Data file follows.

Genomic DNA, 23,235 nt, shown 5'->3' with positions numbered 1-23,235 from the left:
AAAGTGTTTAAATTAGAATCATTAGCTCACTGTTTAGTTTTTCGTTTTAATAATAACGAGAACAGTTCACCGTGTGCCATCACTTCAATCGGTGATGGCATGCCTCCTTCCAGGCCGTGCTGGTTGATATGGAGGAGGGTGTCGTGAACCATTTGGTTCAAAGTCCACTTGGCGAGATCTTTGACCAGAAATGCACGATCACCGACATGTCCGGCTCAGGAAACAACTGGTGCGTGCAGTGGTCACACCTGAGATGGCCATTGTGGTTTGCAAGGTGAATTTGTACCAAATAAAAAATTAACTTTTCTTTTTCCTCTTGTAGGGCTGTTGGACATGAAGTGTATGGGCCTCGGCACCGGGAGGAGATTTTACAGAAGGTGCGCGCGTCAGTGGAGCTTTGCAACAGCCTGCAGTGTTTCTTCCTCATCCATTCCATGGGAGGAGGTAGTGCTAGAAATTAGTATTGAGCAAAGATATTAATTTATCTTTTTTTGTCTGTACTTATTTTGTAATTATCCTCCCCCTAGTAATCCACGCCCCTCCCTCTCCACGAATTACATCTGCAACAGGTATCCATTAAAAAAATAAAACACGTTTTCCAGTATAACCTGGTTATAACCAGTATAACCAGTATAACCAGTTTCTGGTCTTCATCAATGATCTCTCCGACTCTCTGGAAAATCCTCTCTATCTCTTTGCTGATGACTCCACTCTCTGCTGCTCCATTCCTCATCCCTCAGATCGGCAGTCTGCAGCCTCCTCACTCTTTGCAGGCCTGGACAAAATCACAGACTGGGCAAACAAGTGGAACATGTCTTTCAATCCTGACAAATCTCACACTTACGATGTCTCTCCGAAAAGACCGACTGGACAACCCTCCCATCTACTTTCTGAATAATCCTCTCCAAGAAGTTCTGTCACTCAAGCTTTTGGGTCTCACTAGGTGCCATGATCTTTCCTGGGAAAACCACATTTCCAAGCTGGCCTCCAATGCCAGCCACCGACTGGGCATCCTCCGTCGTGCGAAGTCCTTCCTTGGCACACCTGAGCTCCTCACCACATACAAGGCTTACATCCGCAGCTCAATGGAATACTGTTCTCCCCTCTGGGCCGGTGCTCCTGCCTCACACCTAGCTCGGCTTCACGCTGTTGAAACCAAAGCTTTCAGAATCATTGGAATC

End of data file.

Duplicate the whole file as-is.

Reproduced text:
Genomic DNA, 23,235 nt, shown 5'->3' with positions numbered 1-23,235 from the left:
AAAGTGTTTAAATTAGAATCATTAGCTCACTGTTTAGTTTTTCGTTTTAATAATAACGAGAACAGTTCACCGTGTGCCATCACTTCAATCGGTGATGGCATGCCTCCTTCCAGGCCGTGCTGGTTGATATGGAGGAGGGTGTCGTGAACCATTTGGTTCAAAGTCCACTTGGCGAGATCTTTGACCAGAAATGCACGATCACCGACATGTCCGGCTCAGGAAACAACTGGTGCGTGCAGTGGTCACACCTGAGATGGCCATTGTGGTTTGCAAGGTGAATTTGTACCAAATAAAAAATTAACTTTTCTTTTTCCTCTTGTAGGGCTGTTGGACATGAAGTGTATGGGCCTCGGCACCGGGAGGAGATTTTACAGAAGGTGCGCGCGTCAGTGGAGCTTTGCAACAGCCTGCAGTGTTTCTTCCTCATCCATTCCATGGGAGGAGGTAGTGCTAGAAATTAGTATTGAGCAAAGATATTAATTTATCTTTTTTTGTCTGTACTTATTTTGTAATTATCCTCCCCCTAGTAATCCACGCCCCTCCCTCTCCACGAATTACATCTGCAACAGGTATCCATTAAAAAAATAAAACACGTTTTCCAGTATAACCTGGTTATAACCAGTATAACCAGTATAACCAGTTTCTGGTCTTCATCAATGATCTCTCCGACTCTCTGGAAAATCCTCTCTATCTCTTTGCTGATGACTCCACTCTCTGCTGCTCCATTCCTCATCCCTCAGATCGGCAGTCTGCAGCCTCCTCACTCTTTGCAGGCCTGGACAAAATCACAGACTGGGCAAACAAGTGGAACATGTCTTTCAATCCTGACAAATCTCACACTTACGATGTCTCTCCGAAAAGACCGACTGGACAACCCTCCCATCTACTTTCTGAATAATCCTCTCCAAGAAGTTCTGTCACTCAAGCTTTTGGGTCTCACTAGGTGCCATGATCTTTCCTGGGAAAACCACATTTCCAAGCTGGCCTCCAATGCCAGCCACCGACTGGGCATCCTCCGTCGTGCGAAGTCCTTCCTTGGCACACCTGAGCTCCTCACCACATACAAGGCTTACATCCGCAGCTCAATGGAATACTGTTCTCCCCTCTGGGCCGGTGCTCCTGCCTCACACCTAGCTCGGCTTCACGCTGTTGAAACCAAAGCTTTCAGAATCATTGGAATC